Transportation Trucking Federal agencies Hours of service

FMCSA seeking input on proposed changes to trucker hours-of-service rules

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Washington — The Federal Motor Carrier Safety Administration is asking for comment on an advance notice of proposed rulemaking on its hours-of-service regulations for commercial truck drivers.

According to the notice published in the Aug. 23 Federal Register, FMCSA is considering the following revisions:

  • Expanding the current 100 air-mile “short-haul” exemption to 14 hours on duty from 12 hours on duty, to be consistent with rules for long-haul truck drivers.
  • Extending the current 14-hour on-duty limitation by up to two hours when a truck driver encounters adverse driving conditions.
  • Revising the current mandatory 30-minute break for truck drivers after eight hours of continuous driving.
  • Reinstating the option for splitting up the required 10-hour off-duty rest break for drivers operating trucks equipped with sleeper berth compartments.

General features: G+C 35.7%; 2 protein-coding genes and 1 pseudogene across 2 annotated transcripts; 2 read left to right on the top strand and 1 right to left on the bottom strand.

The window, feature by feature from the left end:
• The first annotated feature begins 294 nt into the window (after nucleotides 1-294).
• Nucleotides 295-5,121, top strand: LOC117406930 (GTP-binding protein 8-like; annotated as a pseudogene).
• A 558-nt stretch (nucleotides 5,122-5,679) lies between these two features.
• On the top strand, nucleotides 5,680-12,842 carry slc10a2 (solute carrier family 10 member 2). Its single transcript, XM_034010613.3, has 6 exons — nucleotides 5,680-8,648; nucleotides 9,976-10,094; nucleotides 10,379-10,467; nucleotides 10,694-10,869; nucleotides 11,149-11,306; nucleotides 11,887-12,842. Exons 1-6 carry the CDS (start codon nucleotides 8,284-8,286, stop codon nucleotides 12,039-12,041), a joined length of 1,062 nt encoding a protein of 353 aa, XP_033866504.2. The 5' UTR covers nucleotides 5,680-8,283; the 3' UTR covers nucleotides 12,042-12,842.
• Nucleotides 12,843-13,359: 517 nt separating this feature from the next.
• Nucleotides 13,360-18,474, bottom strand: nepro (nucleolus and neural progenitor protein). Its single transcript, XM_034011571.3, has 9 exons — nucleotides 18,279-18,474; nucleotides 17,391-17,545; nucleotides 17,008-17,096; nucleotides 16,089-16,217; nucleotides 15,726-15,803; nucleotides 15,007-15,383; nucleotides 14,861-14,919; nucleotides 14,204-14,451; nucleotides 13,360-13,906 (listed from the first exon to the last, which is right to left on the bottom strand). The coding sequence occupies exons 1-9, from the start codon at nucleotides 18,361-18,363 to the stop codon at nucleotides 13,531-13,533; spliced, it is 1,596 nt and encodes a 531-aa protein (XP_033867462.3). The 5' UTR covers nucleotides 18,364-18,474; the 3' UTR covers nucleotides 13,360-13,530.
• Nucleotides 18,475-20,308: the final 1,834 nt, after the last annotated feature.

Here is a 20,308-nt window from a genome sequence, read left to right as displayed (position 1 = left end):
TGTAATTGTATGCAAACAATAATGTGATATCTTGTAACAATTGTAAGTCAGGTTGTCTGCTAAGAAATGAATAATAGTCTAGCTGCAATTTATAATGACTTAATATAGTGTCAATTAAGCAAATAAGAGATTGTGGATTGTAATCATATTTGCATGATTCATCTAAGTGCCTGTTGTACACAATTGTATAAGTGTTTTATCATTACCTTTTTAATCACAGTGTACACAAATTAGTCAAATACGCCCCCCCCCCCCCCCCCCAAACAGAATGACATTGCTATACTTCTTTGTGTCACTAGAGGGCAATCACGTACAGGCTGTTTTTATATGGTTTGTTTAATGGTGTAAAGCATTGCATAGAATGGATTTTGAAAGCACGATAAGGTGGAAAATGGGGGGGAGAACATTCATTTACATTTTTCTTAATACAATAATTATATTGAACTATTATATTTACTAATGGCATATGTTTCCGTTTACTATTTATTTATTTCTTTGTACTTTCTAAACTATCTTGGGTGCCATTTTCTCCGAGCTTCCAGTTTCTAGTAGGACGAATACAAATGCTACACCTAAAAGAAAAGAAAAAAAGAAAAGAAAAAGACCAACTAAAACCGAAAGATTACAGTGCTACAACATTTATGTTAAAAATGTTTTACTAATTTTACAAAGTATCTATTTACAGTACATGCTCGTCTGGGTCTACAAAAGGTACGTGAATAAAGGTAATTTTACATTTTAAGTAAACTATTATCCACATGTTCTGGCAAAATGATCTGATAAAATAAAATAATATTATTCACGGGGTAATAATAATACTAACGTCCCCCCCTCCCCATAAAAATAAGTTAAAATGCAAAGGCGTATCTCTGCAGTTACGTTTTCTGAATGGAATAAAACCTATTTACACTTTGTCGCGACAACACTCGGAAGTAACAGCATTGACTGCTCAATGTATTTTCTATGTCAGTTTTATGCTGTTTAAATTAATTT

Further, the agency is asking for input on separate petitions requesting relief from HOS rules:

  • To allow covered commercial motor vehicle operators one rest break – for up to three consecutive hours – during every 14-hour on-duty period (filed by the Owner-Operator Independent Drivers Association).
  • To allow covered CMV operators to use multiple off-duty periods of at least three hours in place of taking 10 consecutive hours off duty (filed by TruckerNation.org).

OOIDA applauded FMCSA’s actions.

“The agency is finally listening, and now the door is open for truckers to make their voices heard and to spur real, commonsense changes to the hours-of-service regulations,” OOIDA President and CEO Todd Spencer said in an article published Aug. 21 in OOIDA’s Land Line magazine.

FMCSA will conduct a public listening session on the ANPRM on Aug. 24 at the Kay Bailey Hutchison Convention Center in Dallas. The agency will announce the times, dates and locations of other public listening sessions in subsequent notices, FMCSA states.

The deadline to comment is Sept. 24.

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